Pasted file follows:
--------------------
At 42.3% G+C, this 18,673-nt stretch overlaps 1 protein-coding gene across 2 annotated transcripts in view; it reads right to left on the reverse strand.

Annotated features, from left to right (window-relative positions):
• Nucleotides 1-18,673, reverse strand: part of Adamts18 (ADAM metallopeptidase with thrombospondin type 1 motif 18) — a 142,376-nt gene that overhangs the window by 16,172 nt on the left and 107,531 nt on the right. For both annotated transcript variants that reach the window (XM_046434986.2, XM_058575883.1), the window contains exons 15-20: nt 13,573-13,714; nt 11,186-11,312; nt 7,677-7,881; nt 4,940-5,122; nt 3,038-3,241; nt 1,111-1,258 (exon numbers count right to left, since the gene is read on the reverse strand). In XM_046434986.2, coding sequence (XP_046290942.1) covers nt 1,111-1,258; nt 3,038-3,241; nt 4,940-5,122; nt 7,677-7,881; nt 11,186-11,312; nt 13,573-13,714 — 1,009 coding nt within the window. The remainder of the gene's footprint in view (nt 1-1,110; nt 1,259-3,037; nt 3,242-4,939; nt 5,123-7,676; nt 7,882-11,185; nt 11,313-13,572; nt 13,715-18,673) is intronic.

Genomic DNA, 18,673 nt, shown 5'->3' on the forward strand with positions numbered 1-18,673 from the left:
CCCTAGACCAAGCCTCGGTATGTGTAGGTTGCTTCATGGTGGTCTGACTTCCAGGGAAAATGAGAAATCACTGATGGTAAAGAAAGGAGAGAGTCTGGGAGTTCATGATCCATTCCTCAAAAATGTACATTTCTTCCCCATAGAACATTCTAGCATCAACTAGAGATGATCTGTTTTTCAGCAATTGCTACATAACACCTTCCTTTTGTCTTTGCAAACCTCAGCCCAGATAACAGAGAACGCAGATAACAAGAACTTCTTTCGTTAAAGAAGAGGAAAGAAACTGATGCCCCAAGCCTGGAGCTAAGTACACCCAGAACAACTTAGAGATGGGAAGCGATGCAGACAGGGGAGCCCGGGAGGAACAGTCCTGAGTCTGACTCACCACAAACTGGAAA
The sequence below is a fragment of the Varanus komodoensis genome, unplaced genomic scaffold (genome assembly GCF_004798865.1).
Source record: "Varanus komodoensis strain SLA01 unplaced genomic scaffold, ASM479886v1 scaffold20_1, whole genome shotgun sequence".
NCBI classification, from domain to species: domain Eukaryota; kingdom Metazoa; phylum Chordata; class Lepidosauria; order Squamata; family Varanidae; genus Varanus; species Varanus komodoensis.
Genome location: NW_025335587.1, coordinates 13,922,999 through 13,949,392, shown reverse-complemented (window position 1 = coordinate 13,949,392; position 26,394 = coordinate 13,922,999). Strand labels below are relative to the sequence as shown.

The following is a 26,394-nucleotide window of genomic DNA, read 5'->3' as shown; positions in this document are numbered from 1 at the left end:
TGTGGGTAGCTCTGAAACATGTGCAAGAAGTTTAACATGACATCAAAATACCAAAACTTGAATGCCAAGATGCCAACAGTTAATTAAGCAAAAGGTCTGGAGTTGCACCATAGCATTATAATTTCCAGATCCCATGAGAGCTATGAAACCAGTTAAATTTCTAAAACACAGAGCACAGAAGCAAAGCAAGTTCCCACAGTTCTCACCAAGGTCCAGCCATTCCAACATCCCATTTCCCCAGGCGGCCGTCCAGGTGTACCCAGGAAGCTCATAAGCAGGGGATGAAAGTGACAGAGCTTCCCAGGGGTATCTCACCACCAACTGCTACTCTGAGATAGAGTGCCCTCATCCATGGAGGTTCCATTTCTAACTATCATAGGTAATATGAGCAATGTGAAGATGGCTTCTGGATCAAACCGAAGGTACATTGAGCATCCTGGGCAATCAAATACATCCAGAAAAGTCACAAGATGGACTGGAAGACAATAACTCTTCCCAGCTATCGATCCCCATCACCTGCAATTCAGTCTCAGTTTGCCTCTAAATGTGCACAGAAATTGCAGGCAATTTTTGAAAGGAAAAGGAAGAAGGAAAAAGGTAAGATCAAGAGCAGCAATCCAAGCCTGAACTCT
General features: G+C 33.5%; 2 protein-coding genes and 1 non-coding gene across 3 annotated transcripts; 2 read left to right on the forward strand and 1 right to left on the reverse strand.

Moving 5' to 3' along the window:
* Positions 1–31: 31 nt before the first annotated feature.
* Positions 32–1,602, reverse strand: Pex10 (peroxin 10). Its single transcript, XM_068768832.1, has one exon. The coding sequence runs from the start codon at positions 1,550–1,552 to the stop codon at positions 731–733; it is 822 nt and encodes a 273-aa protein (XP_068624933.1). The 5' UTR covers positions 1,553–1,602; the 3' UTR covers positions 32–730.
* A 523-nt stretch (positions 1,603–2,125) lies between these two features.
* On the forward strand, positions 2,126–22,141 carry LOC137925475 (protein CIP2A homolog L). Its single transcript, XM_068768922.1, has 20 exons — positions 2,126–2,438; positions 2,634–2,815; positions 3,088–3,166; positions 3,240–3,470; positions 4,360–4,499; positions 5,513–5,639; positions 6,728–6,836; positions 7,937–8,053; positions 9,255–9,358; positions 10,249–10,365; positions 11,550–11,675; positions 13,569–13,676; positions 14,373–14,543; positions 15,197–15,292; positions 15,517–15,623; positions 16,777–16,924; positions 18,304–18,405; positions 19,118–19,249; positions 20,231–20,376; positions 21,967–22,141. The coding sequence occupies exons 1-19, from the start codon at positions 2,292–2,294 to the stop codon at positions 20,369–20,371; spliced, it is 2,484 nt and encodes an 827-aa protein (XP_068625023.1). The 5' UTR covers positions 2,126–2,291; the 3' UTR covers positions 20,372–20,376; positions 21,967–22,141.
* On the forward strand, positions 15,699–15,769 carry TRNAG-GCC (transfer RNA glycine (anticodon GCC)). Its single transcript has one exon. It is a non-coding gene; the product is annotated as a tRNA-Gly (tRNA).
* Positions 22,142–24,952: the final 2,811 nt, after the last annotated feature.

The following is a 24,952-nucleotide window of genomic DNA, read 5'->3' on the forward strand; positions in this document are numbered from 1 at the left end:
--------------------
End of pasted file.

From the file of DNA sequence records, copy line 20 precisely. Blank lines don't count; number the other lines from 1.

The following is a 24,952-nucleotide window of genomic DNA, read 5'->3' on the forward strand; positions in this document are numbered from 1 at the left end: